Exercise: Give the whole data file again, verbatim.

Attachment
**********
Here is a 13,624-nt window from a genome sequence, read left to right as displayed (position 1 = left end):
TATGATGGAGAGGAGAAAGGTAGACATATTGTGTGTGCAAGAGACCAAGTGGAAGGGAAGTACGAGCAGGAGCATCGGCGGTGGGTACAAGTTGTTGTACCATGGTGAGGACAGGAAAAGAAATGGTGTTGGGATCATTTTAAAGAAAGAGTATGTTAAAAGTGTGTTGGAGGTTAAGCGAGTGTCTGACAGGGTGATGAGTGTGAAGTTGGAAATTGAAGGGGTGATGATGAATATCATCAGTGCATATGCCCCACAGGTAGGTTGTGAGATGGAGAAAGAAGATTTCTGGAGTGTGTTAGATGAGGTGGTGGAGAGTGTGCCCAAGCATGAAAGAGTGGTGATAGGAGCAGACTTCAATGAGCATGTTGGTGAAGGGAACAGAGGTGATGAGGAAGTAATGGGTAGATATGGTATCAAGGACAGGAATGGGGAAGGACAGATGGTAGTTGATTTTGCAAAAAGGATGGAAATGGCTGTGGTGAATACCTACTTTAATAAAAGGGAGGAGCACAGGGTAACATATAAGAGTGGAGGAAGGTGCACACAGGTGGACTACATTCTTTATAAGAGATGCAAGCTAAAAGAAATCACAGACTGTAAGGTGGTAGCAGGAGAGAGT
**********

Here is a 13,624-nt window from a genome sequence, read left to right as displayed (position 1 = left end):
TATGATGGAGAGGAGAAAGGTAGACATATTGTGTGTGCAAGAGACCAAGTGGAAGGGAAGTACGAGCAGGAGCATCGGCGGTGGGTACAAGTTGTTGTACCATGGTGAGGACAGGAAAAGAAATGGTGTTGGGATCATTTTAAAGAAAGAGTATGTTAAAAGTGTGTTGGAGGTTAAGCGAGTGTCTGACAGGGTGATGAGTGTGAAGTTGGAAATTGAAGGGGTGATGATGAATATCATCAGTGCATATGCCCCACAGGTAGGTTGTGAGATGGAGAAAGAAGATTTCTGGAGTGTGTTAGATGAGGTGGTGGAGAGTGTGCCCAAGCATGAAAGAGTGGTGATAGGAGCAGACTTCAATGAGCATGTTGGTGAAGGGAACAGAGGTGATGAGGAAGTAATGGGTAGATATGGTATCAAGGACAGGAATGGGGAAGGACAGATGGTAGTTGATTTTGCAAAAAGGATGGAAATGGCTGTGGTGAATACCTACTTTAATAAAAGGGAGGAGCACAGGGTAACATATAAGAGTGGAGGAAGGTGCACACAGGTGGACTACATTCTTTATAAGAGATGCAAGCTAAAAGAAATCACAGACTGTAAGGTGGTAGCAGGAGAGAGT